I had to eventually put my camera away, because at that point, I felt really exploitative, as if I was adding to the zoo exhibit mentality.  And for me, it gets tiresome when you’re simply capturing images that everyone else is also photographing.

I ultimately decided to turn the camera around and started taking photos of tourists, most of whom gave me strange looks and stares, obviously lacking any self awareness and irony of the matter.  After a couple of hours, I couldn’t wait to get back to Sapa.  As touristy as Sapa may be, it was no where near the assembly line of cameras that Bac Ha Market had.

Back to Sapa and its beautiful sunsets…And sunrises…And its spectacular rice terraces that go on for miles and miles and miles.  Mental note to come back here in September during harvesting season, where everything is more plush, green and alive.My moto guide and I stopped on a mountaintop, looking over the entire region, and he murmured “Harmony.”  It was the perfect word to capture the magnificence of the scenery.  There’s no crime, neighbors help each other out, money doesn’t rule their world, the weather is spectacular, the views never get old, and no Justin Bieber on their radios. Harmony.Don’t ask me how they got there, but there are eels that live in the waters that seep through the rice terraces.  Local kids spend their afternoons fishing for them and sell them to passers by on the roadside.  Probably for a dollar a bottle.My cab ride to Lao Cai train station for my overnight trip back to Hanoi, I encountered the thickest fog I’ve ever seen with my own eyes.  I literally couldn’t see five feet ahead of me, and I don’t use the term “literally” in a figurative sense.  It was quite a scary experience, since the roads in Sapa are pretty narrow to begin with and also hug the mountainside with nary a rail guard that wouldn’t even be able to save a bicyclist, let along a two ton SUV.  Add the fact that most people in Vietnam don’t really follow traffic laws, and you’ve got the formula for something tragic.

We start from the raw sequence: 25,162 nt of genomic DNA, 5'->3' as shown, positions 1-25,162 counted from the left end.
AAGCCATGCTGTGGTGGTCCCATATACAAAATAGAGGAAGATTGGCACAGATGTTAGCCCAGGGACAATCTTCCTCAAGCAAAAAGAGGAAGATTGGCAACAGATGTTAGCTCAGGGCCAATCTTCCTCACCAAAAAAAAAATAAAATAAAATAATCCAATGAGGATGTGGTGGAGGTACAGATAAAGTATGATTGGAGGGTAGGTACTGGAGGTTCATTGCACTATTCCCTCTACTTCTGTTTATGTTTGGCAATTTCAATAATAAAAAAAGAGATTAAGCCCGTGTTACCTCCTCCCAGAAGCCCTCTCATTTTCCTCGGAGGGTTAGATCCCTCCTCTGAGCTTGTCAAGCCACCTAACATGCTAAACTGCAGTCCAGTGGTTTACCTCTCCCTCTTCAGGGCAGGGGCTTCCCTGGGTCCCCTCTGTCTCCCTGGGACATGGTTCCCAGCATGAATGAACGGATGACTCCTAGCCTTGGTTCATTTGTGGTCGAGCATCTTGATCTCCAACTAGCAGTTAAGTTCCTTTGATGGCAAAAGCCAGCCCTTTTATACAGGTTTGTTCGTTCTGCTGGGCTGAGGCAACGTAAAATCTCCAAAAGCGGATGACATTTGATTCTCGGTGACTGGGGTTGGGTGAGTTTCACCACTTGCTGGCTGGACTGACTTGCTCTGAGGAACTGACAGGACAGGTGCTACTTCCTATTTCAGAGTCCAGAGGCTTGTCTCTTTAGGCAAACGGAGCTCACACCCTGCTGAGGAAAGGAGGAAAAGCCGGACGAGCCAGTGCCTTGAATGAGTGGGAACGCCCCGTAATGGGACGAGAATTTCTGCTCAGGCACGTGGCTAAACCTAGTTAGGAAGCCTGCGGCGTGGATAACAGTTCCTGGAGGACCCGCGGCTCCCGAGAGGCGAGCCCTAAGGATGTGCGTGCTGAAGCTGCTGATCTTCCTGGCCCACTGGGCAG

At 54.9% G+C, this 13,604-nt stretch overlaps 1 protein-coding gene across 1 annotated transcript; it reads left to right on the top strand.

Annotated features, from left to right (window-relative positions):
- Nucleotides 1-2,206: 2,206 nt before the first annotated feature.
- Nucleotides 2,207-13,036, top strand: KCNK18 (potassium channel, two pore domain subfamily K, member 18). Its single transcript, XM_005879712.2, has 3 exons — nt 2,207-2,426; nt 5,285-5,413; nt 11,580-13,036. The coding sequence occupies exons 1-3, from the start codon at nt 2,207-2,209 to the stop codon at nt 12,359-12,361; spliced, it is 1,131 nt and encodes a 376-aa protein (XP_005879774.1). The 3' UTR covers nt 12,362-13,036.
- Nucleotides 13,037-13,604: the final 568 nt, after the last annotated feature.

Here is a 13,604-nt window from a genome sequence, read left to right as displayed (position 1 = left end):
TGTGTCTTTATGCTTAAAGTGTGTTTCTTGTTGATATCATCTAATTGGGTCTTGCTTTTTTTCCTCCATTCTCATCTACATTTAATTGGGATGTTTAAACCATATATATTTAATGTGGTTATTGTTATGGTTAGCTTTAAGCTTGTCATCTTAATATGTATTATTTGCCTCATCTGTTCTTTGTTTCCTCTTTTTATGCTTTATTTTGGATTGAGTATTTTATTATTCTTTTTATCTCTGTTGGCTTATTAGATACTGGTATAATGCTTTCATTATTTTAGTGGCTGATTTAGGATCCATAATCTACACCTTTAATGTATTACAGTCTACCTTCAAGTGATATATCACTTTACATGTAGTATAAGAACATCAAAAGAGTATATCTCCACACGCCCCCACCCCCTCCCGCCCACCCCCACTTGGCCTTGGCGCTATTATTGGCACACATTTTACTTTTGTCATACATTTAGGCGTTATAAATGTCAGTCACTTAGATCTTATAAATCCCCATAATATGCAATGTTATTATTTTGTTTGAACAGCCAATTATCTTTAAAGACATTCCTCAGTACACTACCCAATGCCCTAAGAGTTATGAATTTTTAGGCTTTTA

But out of the fog in the oncoming lane, there appeared a herd of water buffalo with a little Hmong girl riding atop one of them, guiding them up the hill.  I wanted desperately to ask the cabbie to pull over so I could jump out and take a photo of that.  It was truly a magical looking scene, as long as you could see it in the thick fog.  But I think caution and common sense got the better of me, as I didn’t think it was the safest thing in the world for a car to pull over in those conditions, let alone me running around the narrow road to get the shot.

But I knew it would bother me for the rest of my life (I’m not being melodramatic at all!) because that could’ve been THE SHOT of my trip.  Every photographer has a tale of the shot they didn’t take.  Well, that’s mine.  I could still picture it in my head.  Ugh.

Anyways, it would’ve been a pretty sweet shot.  But I can only tell about it, rather than showing it, unfortunately.  You live and learn, I suppose.  “Live” being the keyword.

Next up, some final images from Hanoi along with my written takeaway of the amazing country and then finally some images from my time in sleepy yet stormy Luang Prabang, Laos.

So until next time, I’ll be thinking of the shot that could’ve been.  =(


About jase

New York City based wedding, beloved, street photographer.